From the New York Times bestselling author of On Mystic Lake comes a powerful novel of love, loss, and the magic of friendship. . . .
In the turbulent summer of 1974, Kate Mularkey has accepted her place at the bottom of the eighth-grade social food chain. Then, to her amazement, the “coolest girl in the world” moves in across the street and wants to be her friend. Tully Hart seems to have it all—-beauty, brains, ambition. On the surface they are as opposite as two people can be: Kate, doomed to be forever uncool, with a loving family who mortifies her at every turn. Tully, steeped in glamour and mystery, but with a secret that is destroying her. They make a pact to be best friends forever; by summer’s end they’ve become TullyandKate. Inseparable.
So begins Kristin Hannah’s magnificent new novel. Spanning more than three decades and playing out across the ever-changing face of the Pacific Northwest, Firefly Lane is the poignant, powerful story of two women and the friendship that becomes the bulkhead of their lives.
From the beginning, Tully is desperate to prove her worth to the world. Abandoned by her mother at an early age, she longs to be loved unconditionally. In the glittering, big-hair era of the eighties, she looks to men to fill the void in her soul. But in the buttoned-down nineties, it is television news that captivates her. She will follow her own blind ambition to New York and around the globe, finding fame and success . . . and loneliness.
Kate knows early on that her life will be nothing special. Throughout college, she pretends to be driven by a need for success, but all she really wants is to fall in love and have children and live an ordinary life. In her own quiet way, Kate is as driven as Tully. What she doesn’t know is how being a wife and mother will change her . . . how she’ll lose sight of who she once was, and what she once wanted. And how much she’ll envy her famous best friend. . . .
For thirty years, Tully and Kate buoy each other through life, weathering the storms of friendship—-jealousy, anger, hurt, resentment. They think they’ve survived it all until a single act of betrayal tears them apart . . . and puts their courage and friendship to the ultimate test.
Firefly Lane is for anyone who ever drank Boone’s Farm apple wine while listening to Abba or Fleetwood Mac. More than a coming-of-age novel, it’s the story of a generation of women who were both blessed and cursed by choices. It’s about promises and secrets and betrayals. And ultimately, about the one person who really, truly knows you—-and knows what has the power to hurt you . . . and heal you. Firefly Lane is a story you’ll never forget . . . one you’ll want to pass on to your best friend.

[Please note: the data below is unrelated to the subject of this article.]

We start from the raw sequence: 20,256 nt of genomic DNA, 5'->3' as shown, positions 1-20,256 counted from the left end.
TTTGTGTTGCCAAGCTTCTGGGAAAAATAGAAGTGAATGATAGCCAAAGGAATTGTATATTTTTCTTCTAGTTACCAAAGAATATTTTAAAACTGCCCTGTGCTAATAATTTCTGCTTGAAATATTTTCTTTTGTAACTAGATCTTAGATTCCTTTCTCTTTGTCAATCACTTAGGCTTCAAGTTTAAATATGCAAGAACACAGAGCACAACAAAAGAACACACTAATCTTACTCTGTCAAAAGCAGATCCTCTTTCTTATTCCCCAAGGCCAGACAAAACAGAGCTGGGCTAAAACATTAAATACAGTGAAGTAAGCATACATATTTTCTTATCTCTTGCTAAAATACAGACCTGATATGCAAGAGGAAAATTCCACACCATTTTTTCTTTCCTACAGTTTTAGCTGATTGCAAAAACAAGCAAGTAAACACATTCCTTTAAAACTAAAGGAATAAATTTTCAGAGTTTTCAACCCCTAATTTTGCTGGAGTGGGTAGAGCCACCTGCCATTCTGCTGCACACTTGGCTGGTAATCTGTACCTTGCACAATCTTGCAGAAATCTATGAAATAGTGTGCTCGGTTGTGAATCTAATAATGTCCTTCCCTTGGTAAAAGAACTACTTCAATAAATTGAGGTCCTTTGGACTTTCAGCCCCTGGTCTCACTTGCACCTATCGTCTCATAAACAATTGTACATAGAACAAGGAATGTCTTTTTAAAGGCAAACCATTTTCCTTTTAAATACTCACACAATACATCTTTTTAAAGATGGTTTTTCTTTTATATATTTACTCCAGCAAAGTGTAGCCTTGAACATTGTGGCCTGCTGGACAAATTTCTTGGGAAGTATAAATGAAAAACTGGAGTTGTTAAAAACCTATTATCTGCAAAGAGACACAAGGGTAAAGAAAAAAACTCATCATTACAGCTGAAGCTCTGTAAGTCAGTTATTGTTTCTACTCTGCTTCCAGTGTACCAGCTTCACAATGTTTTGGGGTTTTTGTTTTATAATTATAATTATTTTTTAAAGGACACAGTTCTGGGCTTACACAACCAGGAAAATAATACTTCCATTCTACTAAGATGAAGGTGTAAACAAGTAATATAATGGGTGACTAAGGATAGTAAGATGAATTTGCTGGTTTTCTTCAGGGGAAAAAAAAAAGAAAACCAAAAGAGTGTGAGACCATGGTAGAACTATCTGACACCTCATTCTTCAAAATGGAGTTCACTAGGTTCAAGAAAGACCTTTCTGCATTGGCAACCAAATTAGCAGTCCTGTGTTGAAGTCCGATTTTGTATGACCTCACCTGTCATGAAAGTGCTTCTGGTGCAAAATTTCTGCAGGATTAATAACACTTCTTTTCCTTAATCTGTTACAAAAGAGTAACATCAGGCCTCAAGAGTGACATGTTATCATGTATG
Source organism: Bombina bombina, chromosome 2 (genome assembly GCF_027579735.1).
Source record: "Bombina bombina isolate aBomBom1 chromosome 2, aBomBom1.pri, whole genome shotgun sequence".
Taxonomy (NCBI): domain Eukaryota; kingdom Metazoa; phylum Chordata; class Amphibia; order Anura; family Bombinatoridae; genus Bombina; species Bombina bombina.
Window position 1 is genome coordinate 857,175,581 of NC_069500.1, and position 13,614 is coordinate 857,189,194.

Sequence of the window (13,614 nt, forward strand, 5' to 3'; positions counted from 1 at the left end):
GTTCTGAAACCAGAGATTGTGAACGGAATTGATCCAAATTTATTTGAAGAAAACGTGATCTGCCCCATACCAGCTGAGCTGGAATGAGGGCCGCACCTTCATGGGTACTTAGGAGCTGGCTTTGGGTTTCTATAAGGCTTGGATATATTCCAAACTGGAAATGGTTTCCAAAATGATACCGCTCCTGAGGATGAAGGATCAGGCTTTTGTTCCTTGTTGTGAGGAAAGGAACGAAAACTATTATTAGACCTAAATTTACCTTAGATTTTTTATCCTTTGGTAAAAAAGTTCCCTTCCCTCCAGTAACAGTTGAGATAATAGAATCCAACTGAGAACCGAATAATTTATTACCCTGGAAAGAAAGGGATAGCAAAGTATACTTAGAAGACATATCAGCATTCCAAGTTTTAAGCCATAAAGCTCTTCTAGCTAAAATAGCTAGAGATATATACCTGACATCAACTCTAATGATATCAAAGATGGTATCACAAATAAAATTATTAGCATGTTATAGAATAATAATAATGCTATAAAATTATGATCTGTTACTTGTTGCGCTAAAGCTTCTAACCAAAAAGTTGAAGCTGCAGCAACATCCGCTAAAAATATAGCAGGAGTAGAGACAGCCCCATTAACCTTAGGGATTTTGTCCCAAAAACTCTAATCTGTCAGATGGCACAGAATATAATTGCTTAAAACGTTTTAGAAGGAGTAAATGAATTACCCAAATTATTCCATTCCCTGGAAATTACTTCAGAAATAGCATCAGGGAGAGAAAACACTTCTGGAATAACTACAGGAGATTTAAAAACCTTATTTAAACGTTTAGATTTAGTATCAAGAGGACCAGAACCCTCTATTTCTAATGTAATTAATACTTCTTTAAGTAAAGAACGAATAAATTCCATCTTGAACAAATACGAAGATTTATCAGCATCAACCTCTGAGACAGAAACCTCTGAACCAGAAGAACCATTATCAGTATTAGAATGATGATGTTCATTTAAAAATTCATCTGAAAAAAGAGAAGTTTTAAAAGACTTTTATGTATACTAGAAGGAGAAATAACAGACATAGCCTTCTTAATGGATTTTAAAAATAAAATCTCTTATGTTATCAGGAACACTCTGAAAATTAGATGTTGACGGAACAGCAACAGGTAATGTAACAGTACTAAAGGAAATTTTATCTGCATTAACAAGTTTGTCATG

Book Review: ★★★★★★
It is not very often that I read a book that I engage with the characters on an emotional level. Usually my involvement in the story, and the characters is on an intellectual level. Also, I usually avoid reading books that are written about the 70′s and the 80′s — mainly because I find that the stories are a huge let down, in comparison to my memories of these times. (I guess you could say it is hard to compete with the real thing.) So when I bought this book because it looked interesting while I was standing in a grocery store check out line — I took it home, started it, and then it promptly went to the shelf. I didn’t get past the first two chapters.
So over the holiday weekend, when I finished all of my books I had checked out from the library — and with the library being closed — what could I do but scour my shelves to find something to read. This is the book that came to hand. I am so glad that it did. The characters, and the time setting of this story are so intense — and real — that I fell in love, and never paid attention to anything else around me after that.
I found myself identifying with Kate so completely that I started living the story vicariously through her character. And the beauty, and experiences of her life became more like a friend than a character out of a novel. (Boy if that isn’t the mark of someone that spends way too much time reading books, I don’t know what is.) Simply put this is the story of friendship — the power that friendship brings, and the challenges that friendship has to overcome. It also speaks of the basis of friendship — and how it isn’t the differences and similarities that create the relationship, but rather the shared experiences and the events that pull two people together. The book reminded me, beginning to end, of a combination of the movies Terms of Endearment and Beaches, with the best of both of these movies being represented. And the presentation of the three decades that this story spans was so vivid, and so real that I found myself reliving my own childhood; the memories of my own life resurfaced throughout this book.
I did find that the book got to be a little burdensome in the middle — and I felt that the story could have been shortened, somewhat, without doing damage to the overall presentation. But that was really my only complaint with this book. Everything else about it, I lived, and loved. It is a powerful look into how friendships survive as lives separate and move in different directions — and how those powerful relationships endure through these changes. It is also the story of how much of a beating a true friendship can take, and still overcome, and survive in tact.
This is an excellent story, one that has been told with passion. A great book, that may have had a little melodrama — but it is forgivable due to the magnitude of the underlying story that is presents. A must read, but it does fall into the “chick lit” category.
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